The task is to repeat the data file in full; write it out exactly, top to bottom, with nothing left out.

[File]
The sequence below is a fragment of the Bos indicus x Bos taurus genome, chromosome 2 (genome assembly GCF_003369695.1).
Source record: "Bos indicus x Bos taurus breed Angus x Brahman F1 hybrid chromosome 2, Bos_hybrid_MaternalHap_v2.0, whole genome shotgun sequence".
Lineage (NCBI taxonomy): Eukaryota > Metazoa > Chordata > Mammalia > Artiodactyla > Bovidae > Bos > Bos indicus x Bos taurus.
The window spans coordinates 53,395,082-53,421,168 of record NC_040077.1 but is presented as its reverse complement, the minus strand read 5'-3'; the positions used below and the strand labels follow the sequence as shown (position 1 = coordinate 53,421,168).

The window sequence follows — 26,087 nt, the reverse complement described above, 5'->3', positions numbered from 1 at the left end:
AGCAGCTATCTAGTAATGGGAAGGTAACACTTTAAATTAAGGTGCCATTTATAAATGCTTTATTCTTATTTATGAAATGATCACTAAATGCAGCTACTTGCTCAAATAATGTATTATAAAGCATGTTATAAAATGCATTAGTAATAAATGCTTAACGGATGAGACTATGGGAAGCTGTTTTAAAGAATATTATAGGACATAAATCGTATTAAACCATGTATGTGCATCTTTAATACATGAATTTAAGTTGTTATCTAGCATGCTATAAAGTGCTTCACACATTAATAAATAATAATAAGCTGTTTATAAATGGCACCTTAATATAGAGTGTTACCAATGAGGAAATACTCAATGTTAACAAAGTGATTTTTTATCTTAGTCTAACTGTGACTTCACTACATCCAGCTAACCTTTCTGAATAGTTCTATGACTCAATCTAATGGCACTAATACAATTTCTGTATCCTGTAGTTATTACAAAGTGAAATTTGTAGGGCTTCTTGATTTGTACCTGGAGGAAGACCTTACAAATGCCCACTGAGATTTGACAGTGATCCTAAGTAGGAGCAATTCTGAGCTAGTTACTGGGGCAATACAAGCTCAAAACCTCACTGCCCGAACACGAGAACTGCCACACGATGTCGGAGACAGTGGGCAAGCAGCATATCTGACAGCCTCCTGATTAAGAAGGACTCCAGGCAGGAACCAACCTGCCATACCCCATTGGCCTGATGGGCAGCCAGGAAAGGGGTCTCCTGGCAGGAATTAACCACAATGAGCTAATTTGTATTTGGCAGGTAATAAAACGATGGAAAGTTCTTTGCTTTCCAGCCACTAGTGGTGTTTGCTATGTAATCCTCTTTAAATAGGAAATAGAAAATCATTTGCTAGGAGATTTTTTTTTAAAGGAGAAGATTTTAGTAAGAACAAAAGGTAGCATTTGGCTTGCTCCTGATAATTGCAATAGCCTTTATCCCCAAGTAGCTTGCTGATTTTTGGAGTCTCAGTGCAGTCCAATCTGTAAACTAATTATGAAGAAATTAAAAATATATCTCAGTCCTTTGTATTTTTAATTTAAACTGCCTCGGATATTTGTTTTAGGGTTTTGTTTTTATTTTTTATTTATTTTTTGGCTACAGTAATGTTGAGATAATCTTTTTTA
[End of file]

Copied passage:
The sequence below is a fragment of the Bos indicus x Bos taurus genome, chromosome 2 (genome assembly GCF_003369695.1).
Source record: "Bos indicus x Bos taurus breed Angus x Brahman F1 hybrid chromosome 2, Bos_hybrid_MaternalHap_v2.0, whole genome shotgun sequence".
Lineage (NCBI taxonomy): Eukaryota > Metazoa > Chordata > Mammalia > Artiodactyla > Bovidae > Bos > Bos indicus x Bos taurus.
The window spans coordinates 53,395,082-53,421,168 of record NC_040077.1 but is presented as its reverse complement, the minus strand read 5'-3'; the positions used below and the strand labels follow the sequence as shown (position 1 = coordinate 53,421,168).

The window sequence follows — 26,087 nt, the reverse complement described above, 5'->3', positions numbered from 1 at the left end:
AGCAGCTATCTAGTAATGGGAAGGTAACACTTTAAATTAAGGTGCCATTTATAAATGCTTTATTCTTATTTATGAAATGATCACTAAATGCAGCTACTTGCTCAAATAATGTATTATAAAGCATGTTATAAAATGCATTAGTAATAAATGCTTAACGGATGAGACTATGGGAAGCTGTTTTAAAGAATATTATAGGACATAAATCGTATTAAACCATGTATGTGCATCTTTAATACATGAATTTAAGTTGTTATCTAGCATGCTATAAAGTGCTTCACACATTAATAAATAATAATAAGCTGTTTATAAATGGCACCTTAATATAGAGTGTTACCAATGAGGAAATACTCAATGTTAACAAAGTGATTTTTTATCTTAGTCTAACTGTGACTTCACTACATCCAGCTAACCTTTCTGAATAGTTCTATGACTCAATCTAATGGCACTAATACAATTTCTGTATCCTGTAGTTATTACAAAGTGAAATTTGTAGGGCTTCTTGATTTGTACCTGGAGGAAGACCTTACAAATGCCCACTGAGATTTGACAGTGATCCTAAGTAGGAGCAATTCTGAGCTAGTTACTGGGGCAATACAAGCTCAAAACCTCACTGCCCGAACACGAGAACTGCCACACGATGTCGGAGACAGTGGGCAAGCAGCATATCTGACAGCCTCCTGATTAAGAAGGACTCCAGGCAGGAACCAACCTGCCATACCCCATTGGCCTGATGGGCAGCCAGGAAAGGGGTCTCCTGGCAGGAATTAACCACAATGAGCTAATTTGTATTTGGCAGGTAATAAAACGATGGAAAGTTCTTTGCTTTCCAGCCACTAGTGGTGTTTGCTATGTAATCCTCTTTAAATAGGAAATAGAAAATCATTTGCTAGGAGATTTTTTTTTAAAGGAGAAGATTTTAGTAAGAACAAAAGGTAGCATTTGGCTTGCTCCTGATAATTGCAATAGCCTTTATCCCCAAGTAGCTTGCTGATTTTTGGAGTCTCAGTGCAGTCCAATCTGTAAACTAATTATGAAGAAATTAAAAATATATCTCAGTCCTTTGTATTTTTAATTTAAACTGCCTCGGATATTTGTTTTAGGGTTTTGTTTTTATTTTTTATTTATTTTTTGGCTACAGTAATGTTGAGATAATCTTTTTTA